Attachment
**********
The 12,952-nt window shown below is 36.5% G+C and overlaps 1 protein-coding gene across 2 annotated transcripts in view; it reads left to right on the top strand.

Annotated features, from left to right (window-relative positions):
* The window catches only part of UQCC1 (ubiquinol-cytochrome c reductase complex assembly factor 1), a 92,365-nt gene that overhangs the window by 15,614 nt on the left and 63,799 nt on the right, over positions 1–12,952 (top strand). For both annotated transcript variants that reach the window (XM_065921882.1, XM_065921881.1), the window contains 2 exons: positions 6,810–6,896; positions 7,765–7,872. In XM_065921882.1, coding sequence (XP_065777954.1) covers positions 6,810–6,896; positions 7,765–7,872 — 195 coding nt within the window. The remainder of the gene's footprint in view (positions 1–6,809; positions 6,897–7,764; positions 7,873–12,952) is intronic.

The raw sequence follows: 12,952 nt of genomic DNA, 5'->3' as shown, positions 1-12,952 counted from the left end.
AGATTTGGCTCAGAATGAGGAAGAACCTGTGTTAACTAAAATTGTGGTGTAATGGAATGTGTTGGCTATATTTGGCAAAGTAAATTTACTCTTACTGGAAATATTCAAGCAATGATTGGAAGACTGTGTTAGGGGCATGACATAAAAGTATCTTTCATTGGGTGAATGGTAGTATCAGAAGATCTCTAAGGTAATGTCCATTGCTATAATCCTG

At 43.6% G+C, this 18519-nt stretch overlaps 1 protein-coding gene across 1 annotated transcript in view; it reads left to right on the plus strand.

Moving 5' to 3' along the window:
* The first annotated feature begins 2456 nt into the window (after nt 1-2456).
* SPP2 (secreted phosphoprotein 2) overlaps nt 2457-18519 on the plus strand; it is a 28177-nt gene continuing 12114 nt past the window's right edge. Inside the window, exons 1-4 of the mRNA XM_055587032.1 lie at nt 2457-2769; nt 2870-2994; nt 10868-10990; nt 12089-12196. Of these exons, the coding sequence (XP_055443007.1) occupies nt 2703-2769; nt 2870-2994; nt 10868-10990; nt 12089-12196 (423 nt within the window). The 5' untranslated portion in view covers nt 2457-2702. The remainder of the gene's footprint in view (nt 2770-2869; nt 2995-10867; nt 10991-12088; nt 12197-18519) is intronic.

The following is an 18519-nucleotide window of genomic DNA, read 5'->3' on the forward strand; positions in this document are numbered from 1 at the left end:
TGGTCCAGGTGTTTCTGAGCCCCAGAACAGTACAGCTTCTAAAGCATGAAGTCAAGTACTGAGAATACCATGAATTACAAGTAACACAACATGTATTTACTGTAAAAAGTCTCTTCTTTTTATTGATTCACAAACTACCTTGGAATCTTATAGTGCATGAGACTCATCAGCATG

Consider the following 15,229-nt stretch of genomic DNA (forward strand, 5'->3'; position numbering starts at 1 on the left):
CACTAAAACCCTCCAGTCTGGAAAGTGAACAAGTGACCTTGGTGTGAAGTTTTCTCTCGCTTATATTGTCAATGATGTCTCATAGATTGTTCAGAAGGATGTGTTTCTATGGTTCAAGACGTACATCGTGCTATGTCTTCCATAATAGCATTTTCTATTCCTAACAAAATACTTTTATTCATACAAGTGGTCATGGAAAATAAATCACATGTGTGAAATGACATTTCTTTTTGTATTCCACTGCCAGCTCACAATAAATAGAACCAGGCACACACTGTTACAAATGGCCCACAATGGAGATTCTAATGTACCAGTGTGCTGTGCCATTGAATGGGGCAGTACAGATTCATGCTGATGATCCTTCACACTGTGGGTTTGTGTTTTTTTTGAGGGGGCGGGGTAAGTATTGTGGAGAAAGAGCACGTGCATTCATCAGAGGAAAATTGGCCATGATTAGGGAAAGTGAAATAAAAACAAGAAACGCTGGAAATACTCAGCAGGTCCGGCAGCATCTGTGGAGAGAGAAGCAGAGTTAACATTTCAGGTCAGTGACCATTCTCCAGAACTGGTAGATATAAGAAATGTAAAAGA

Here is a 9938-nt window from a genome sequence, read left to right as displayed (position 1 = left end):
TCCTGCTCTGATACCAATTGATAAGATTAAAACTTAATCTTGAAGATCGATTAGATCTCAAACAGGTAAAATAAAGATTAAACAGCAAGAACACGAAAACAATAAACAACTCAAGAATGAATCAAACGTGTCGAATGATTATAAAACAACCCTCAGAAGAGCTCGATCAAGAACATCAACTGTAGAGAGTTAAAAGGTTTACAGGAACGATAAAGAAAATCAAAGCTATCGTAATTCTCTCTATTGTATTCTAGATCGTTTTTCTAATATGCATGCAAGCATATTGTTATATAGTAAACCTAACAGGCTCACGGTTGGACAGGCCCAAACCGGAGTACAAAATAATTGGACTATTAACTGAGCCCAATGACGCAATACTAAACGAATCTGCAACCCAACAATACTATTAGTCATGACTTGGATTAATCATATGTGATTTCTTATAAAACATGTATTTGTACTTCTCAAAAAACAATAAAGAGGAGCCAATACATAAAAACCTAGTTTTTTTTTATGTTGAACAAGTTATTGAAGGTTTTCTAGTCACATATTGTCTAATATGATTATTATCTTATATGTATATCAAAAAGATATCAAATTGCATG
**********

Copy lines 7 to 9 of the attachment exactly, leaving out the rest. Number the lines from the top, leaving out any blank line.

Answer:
Moving 5' to 3' along the window:
* The first annotated feature begins 2456 nt into the window (after nt 1-2456).
* SPP2 (secreted phosphoprotein 2) overlaps nt 2457-18519 on the plus strand; it is a 28177-nt gene continuing 12114 nt past the window's right edge. Inside the window, exons 1-4 of the mRNA XM_055587032.1 lie at nt 2457-2769; nt 2870-2994; nt 10868-10990; nt 12089-12196. Of these exons, the coding sequence (XP_055443007.1) occupies nt 2703-2769; nt 2870-2994; nt 10868-10990; nt 12089-12196 (423 nt within the window). The 5' untranslated portion in view covers nt 2457-2702. The remainder of the gene's footprint in view (nt 2770-2869; nt 2995-10867; nt 10991-12088; nt 12197-18519) is intronic.